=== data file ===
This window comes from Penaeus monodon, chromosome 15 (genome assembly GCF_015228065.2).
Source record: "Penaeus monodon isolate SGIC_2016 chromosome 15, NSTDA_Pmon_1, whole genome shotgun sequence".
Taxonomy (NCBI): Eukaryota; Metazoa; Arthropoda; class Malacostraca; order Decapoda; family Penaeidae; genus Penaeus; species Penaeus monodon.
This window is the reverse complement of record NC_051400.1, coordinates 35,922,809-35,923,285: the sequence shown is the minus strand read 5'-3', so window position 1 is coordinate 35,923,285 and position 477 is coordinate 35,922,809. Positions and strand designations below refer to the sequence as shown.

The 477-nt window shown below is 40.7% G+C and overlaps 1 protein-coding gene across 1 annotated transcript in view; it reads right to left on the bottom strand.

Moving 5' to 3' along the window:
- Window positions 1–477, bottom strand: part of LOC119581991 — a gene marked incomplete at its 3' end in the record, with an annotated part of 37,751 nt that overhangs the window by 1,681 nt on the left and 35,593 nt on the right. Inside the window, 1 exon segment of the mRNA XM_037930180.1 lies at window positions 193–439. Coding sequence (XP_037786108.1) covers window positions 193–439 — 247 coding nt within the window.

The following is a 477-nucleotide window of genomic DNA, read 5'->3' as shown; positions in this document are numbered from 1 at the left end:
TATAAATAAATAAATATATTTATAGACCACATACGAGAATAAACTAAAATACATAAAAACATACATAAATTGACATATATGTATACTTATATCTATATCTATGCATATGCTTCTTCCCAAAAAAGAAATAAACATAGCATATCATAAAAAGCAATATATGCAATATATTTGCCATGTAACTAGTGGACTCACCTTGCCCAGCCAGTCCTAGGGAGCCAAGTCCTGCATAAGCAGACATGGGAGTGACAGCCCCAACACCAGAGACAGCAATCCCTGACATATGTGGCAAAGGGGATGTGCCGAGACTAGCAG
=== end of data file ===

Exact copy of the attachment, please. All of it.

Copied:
This window comes from Penaeus monodon, chromosome 15 (genome assembly GCF_015228065.2).
Source record: "Penaeus monodon isolate SGIC_2016 chromosome 15, NSTDA_Pmon_1, whole genome shotgun sequence".
Taxonomy (NCBI): Eukaryota; Metazoa; Arthropoda; class Malacostraca; order Decapoda; family Penaeidae; genus Penaeus; species Penaeus monodon.
This window is the reverse complement of record NC_051400.1, coordinates 35,922,809-35,923,285: the sequence shown is the minus strand read 5'-3', so window position 1 is coordinate 35,923,285 and position 477 is coordinate 35,922,809. Positions and strand designations below refer to the sequence as shown.

The 477-nt window shown below is 40.7% G+C and overlaps 1 protein-coding gene across 1 annotated transcript in view; it reads right to left on the bottom strand.

Moving 5' to 3' along the window:
- Window positions 1–477, bottom strand: part of LOC119581991 — a gene marked incomplete at its 3' end in the record, with an annotated part of 37,751 nt that overhangs the window by 1,681 nt on the left and 35,593 nt on the right. Inside the window, 1 exon segment of the mRNA XM_037930180.1 lies at window positions 193–439. Coding sequence (XP_037786108.1) covers window positions 193–439 — 247 coding nt within the window.

The following is a 477-nucleotide window of genomic DNA, read 5'->3' as shown; positions in this document are numbered from 1 at the left end:
TATAAATAAATAAATATATTTATAGACCACATACGAGAATAAACTAAAATACATAAAAACATACATAAATTGACATATATGTATACTTATATCTATATCTATGCATATGCTTCTTCCCAAAAAAGAAATAAACATAGCATATCATAAAAAGCAATATATGCAATATATTTGCCATGTAACTAGTGGACTCACCTTGCCCAGCCAGTCCTAGGGAGCCAAGTCCTGCATAAGCAGACATGGGAGTGACAGCCCCAACACCAGAGACAGCAATCCCTGACATATGTGGCAAAGGGGATGTGCCGAGACTAGCAG